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post #1 of 9 (permalink) Old 07-04-2008, 12:47 AM Thread Starter
 
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Lightbulb Toilet Thought

I was driving home form Anger managment today and was thinking about anothe r post of mine. The Subject was air intercoolers and if it would be benifit or not. I decided that without a turbo or Super charger it would be worse off. Then I got to thinking of what the difference is between a turbo and a vacum. The only thing I could think of is that the amount of boost is regulated by the RPMs. Now I am not saying I am going to go and put a vaccum in my car Ijust thought I would throw the concept out there because the vacum would take less power from the motor to produce boost then a turbo would.
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post #2 of 9 (permalink) Old 07-04-2008, 01:14 AM
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Yes an intercooler is not beneficial unless you have hotter than ambient temp pressurized air that needs to be cooled.

On your new suggestion, you are talking about vacuum cleaner? that same concept has been around for a while - they are called 'electric superchargers'. You will be ridiculed if you bring it up. Maybe search on electric supercharger and check out the threads
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post #3 of 9 (permalink) Old 07-04-2008, 02:38 AM
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there were some blokes that used a gas powered leaf blower on a civic and got intresting results.
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post #4 of 9 (permalink) Old 07-04-2008, 02:43 AM Thread Starter
 
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Like I said I am not going to strap on a vaccum to my car I just thought I would brain strom the concept get the juces flowwing you know. his si how all great ideas start.
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post #5 of 9 (permalink) Old 07-04-2008, 06:01 AM
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Originally Posted by Veeb0rg View Post
there were some blokes that used a gas powered leaf blower on a civic and got intresting results.
LMAO... thing is if you force air into an engine using anything, leaf blower, desk fan, or whatever, you will get results better than stock.

Creating a vacuum in the exhaust system might have an effect, but not as much as forced induction, such as a turbo or supercharger.
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post #6 of 9 (permalink) Old 07-04-2008, 08:34 AM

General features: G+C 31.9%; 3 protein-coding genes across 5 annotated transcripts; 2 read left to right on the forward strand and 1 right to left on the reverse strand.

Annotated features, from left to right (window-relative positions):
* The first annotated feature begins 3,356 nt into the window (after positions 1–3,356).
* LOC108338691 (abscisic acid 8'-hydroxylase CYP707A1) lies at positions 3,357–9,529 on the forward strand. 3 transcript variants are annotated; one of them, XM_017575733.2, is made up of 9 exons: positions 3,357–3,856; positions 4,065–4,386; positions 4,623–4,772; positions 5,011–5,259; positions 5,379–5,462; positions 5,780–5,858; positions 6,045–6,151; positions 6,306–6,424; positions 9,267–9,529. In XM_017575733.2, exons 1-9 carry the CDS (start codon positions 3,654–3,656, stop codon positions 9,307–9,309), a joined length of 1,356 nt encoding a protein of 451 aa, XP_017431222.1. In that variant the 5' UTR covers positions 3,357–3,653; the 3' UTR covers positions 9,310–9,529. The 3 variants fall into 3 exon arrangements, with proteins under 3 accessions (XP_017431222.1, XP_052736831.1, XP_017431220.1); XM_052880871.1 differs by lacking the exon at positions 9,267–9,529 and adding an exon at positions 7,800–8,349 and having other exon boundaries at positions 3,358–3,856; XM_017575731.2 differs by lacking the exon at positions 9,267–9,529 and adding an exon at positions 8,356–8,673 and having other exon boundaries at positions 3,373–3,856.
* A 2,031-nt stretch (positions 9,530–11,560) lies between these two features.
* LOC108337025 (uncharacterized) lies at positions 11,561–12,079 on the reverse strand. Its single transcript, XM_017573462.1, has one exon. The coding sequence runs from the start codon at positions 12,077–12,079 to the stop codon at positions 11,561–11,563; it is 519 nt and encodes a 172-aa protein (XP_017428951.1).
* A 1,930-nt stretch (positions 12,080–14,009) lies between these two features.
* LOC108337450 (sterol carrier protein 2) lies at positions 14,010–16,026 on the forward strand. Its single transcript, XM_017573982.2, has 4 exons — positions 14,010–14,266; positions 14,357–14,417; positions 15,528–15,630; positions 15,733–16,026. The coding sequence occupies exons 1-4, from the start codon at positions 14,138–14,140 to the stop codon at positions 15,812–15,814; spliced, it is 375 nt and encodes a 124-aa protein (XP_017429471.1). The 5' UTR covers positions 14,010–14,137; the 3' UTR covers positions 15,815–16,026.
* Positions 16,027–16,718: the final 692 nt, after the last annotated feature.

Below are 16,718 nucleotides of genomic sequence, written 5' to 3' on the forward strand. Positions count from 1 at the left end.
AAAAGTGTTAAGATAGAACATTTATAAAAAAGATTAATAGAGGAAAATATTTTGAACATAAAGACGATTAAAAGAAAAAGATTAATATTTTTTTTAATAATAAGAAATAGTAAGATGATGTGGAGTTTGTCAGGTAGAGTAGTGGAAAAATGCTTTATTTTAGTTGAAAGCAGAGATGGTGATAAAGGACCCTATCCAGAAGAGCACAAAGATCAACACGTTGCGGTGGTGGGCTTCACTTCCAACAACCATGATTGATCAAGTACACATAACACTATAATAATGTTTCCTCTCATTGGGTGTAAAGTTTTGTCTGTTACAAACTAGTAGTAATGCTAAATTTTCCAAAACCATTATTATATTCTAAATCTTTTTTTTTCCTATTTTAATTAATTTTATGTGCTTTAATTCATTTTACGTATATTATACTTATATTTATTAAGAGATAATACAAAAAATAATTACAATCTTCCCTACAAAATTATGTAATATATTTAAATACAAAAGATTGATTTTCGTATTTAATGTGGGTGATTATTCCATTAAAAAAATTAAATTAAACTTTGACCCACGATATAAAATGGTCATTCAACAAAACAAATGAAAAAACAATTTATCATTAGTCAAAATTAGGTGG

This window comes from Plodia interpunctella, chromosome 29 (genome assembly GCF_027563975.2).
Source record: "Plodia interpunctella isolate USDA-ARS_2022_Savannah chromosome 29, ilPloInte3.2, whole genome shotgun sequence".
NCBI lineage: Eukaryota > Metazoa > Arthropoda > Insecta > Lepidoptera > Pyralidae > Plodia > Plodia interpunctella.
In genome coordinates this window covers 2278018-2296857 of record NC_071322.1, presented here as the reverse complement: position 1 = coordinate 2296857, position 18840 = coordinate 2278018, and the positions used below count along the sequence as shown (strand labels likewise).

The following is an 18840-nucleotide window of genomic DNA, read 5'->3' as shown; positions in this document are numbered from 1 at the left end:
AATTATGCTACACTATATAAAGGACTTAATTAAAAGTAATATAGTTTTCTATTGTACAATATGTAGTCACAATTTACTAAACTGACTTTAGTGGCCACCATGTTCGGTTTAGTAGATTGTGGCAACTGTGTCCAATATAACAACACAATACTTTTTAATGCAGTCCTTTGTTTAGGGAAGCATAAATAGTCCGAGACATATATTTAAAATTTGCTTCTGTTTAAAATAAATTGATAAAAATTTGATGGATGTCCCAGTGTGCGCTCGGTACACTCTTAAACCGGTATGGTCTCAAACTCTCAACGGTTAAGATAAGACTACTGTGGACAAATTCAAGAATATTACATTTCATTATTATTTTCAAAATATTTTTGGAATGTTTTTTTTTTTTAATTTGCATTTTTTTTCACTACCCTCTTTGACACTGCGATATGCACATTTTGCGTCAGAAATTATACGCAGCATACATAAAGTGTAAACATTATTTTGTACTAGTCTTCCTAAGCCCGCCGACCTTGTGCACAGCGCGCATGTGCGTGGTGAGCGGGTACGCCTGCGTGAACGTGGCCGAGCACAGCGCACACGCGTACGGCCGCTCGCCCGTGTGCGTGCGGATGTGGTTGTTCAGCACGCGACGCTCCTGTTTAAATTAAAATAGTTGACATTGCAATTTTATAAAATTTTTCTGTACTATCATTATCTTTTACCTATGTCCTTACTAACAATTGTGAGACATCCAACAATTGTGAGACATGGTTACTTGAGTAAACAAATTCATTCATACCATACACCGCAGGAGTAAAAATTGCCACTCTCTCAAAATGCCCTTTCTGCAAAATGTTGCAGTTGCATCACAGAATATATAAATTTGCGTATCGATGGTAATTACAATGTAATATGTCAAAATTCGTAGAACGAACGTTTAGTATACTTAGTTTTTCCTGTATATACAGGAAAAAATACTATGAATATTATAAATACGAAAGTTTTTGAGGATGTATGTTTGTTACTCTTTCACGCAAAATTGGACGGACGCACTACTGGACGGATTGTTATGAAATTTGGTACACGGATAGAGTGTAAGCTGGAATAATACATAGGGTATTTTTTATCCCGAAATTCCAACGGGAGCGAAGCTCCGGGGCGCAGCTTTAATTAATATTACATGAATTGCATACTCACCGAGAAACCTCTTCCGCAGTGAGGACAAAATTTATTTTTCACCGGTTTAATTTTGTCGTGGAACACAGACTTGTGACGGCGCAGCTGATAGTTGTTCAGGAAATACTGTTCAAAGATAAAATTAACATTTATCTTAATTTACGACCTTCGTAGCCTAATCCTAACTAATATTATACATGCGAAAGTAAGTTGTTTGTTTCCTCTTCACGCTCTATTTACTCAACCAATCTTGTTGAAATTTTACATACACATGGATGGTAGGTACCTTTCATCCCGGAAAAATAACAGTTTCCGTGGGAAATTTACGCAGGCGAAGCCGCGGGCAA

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Originally Posted by 32Intrepid View Post
LMAO... thing is if you force air into an engine using anything, leaf blower, desk fan, or whatever, you will get results better than stock.

Creating a vacuum in the exhaust system might have an effect, but not as much as forced induction, such as a turbo or supercharger.
Might cause a loss of performance, since the scavenging would be lost. Some back pressure is necessary unless the engine is pressure-fed.
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post #7 of 9 (permalink) Old 07-04-2008, 12:46 PM
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You can do it. But whether you have a 40-60hp electric motor driven by the alternator, or a conventional belt driven blower, or even an exhaust driven turbo, the fact is that part of the power it makes goes to driving it. In general, that power is around 40-60hp before an engine like the 3.5 is rendered into fragments of sharp, hot metal. (assuming a fairly efficient blower/turbo design)

An electric motor in that power range weighs a lot more than a simple belt drive, or all the ducting required for a turbo. And you would need an alternator that can produce 40-60hp to drive that electric motor, and that will weigh just as much as the 40-60hp electric motor.

Lighter, simpler, and a lot easier to maintain if you go with a traditional blower/turbo design. If you just want to go a 1/4 mile at a time, nitrous oxide would be the easiest of all.

And yes: without a device to pressurize the incoming air, an intercooler as they are currently designed would present a restriction to the airflow, and a net loss of performance.

Jim Snover

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Originally Posted by 04IntrepidSXT View Post
Yes an intercooler is not beneficial unless you have hotter than ambient temp pressurized air that needs to be cooled.

On your new suggestion, you are talking about vacuum cleaner? that same concept has been around for a while - they are called 'electric superchargers'. You will be ridiculed if you bring it up. Maybe search on electric supercharger and check out the threads
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post #8 of 9 (permalink) Old 07-04-2008, 02:23 PM
 
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You can do it. But whether you have a 40-60hp electric motor driven by the alternator, or a conventional belt driven blower, or even an exhaust driven turbo, the fact is that part of the power it makes goes to driving it. In general, that power is around 40-60hp before an engine like the 3.5 is rendered into fragments of sharp, hot metal. (assuming a fairly efficient blower/turbo design)

An electric motor in that power range weighs a lot more than a simple belt drive, or all the ducting required for a turbo. And you would need an alternator that can produce 40-60hp to drive that electric motor, and that will weigh just as much as the 40-60hp electric motor.

Lighter, simpler, and a lot easier to maintain if you go with a traditional blower/turbo design. If you just want to go a 1/4 mile at a time, nitrous oxide would be the easiest of all.